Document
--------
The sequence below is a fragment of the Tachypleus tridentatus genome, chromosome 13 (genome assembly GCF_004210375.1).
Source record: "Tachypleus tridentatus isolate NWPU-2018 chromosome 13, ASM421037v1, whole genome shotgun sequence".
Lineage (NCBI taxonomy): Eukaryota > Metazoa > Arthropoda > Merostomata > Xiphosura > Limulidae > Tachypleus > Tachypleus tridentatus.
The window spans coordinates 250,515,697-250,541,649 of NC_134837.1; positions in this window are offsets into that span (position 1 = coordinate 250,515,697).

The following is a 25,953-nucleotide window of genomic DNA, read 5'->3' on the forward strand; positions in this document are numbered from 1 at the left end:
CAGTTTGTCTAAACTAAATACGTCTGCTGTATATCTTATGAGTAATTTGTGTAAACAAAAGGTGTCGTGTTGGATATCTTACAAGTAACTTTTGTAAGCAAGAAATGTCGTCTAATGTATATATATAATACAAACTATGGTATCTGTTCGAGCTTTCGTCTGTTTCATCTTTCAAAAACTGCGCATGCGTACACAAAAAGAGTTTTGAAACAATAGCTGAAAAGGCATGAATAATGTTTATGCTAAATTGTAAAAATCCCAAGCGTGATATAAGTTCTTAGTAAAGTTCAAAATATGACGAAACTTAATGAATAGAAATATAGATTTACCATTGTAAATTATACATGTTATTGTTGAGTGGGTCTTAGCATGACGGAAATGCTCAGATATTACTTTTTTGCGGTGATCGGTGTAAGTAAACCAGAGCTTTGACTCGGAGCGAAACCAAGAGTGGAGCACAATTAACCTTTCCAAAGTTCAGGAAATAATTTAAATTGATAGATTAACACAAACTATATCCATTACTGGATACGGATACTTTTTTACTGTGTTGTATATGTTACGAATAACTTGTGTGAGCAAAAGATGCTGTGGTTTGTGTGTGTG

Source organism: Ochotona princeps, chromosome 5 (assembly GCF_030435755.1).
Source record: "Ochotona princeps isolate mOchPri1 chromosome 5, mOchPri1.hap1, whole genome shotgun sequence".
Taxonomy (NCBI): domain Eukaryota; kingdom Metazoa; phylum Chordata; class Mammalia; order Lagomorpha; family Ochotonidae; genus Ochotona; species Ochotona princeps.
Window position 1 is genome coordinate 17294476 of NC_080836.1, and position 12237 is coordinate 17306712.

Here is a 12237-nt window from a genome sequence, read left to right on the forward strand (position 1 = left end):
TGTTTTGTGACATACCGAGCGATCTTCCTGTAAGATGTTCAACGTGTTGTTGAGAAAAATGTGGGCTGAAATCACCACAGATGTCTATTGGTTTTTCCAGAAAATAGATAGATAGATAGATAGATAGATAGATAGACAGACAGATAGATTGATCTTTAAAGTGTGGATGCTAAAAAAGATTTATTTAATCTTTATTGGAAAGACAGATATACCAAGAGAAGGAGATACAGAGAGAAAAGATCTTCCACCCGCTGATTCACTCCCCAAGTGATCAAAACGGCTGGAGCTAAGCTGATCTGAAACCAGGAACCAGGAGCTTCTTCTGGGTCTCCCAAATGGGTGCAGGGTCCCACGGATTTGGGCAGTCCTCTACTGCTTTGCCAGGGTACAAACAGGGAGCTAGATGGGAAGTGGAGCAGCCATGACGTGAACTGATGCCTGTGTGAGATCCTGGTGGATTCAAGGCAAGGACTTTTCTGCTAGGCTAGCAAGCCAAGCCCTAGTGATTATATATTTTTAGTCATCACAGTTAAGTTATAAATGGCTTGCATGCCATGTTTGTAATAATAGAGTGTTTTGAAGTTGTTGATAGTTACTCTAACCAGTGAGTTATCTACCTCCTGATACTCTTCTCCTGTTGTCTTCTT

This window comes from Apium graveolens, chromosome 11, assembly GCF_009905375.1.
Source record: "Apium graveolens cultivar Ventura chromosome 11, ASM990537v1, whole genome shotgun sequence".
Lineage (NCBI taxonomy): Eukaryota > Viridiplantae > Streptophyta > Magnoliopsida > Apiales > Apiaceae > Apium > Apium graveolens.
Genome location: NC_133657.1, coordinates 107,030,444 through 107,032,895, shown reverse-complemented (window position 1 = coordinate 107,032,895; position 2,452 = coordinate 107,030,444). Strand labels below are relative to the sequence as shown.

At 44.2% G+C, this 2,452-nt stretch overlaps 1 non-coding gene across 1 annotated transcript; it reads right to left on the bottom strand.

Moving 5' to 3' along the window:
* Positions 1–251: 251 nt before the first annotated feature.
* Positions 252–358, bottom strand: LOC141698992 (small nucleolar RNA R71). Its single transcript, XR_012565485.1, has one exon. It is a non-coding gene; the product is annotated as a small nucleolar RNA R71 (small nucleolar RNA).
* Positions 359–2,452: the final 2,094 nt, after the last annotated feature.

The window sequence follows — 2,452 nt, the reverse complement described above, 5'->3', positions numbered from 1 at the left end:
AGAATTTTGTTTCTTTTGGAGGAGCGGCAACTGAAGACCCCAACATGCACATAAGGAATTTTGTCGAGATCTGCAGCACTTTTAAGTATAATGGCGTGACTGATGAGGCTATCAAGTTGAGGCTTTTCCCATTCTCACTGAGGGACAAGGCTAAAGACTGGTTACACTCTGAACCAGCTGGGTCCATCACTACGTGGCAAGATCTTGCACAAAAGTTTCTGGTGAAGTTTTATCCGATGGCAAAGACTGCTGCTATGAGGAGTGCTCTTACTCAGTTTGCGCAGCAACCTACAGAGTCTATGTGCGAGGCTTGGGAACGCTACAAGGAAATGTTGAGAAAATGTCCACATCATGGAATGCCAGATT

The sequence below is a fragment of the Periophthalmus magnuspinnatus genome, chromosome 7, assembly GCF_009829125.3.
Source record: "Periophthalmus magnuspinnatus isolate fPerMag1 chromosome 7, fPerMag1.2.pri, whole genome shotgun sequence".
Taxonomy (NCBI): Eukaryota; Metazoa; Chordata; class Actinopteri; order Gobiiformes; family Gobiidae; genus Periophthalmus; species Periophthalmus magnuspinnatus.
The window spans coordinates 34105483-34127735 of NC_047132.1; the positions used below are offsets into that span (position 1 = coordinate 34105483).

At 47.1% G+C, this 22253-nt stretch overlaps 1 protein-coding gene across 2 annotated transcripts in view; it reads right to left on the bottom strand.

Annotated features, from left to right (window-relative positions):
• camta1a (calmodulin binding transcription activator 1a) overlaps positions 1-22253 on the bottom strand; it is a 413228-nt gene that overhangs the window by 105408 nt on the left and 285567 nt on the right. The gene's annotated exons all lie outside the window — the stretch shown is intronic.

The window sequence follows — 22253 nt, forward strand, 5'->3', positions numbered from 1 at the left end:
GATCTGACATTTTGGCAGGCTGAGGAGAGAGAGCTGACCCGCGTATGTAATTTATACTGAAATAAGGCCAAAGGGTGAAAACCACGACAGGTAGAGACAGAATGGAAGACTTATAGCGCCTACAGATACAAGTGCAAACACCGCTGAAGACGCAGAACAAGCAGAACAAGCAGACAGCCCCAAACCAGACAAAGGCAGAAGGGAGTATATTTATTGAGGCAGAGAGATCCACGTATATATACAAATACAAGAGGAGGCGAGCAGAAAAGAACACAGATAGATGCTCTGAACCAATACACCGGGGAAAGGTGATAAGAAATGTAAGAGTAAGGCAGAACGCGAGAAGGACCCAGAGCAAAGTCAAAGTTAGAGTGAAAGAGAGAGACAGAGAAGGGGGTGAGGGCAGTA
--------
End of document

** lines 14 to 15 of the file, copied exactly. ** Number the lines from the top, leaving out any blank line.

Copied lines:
Source record: "Apium graveolens cultivar Ventura chromosome 11, ASM990537v1, whole genome shotgun sequence".
Lineage (NCBI taxonomy): Eukaryota > Viridiplantae > Streptophyta > Magnoliopsida > Apiales > Apiaceae > Apium > Apium graveolens.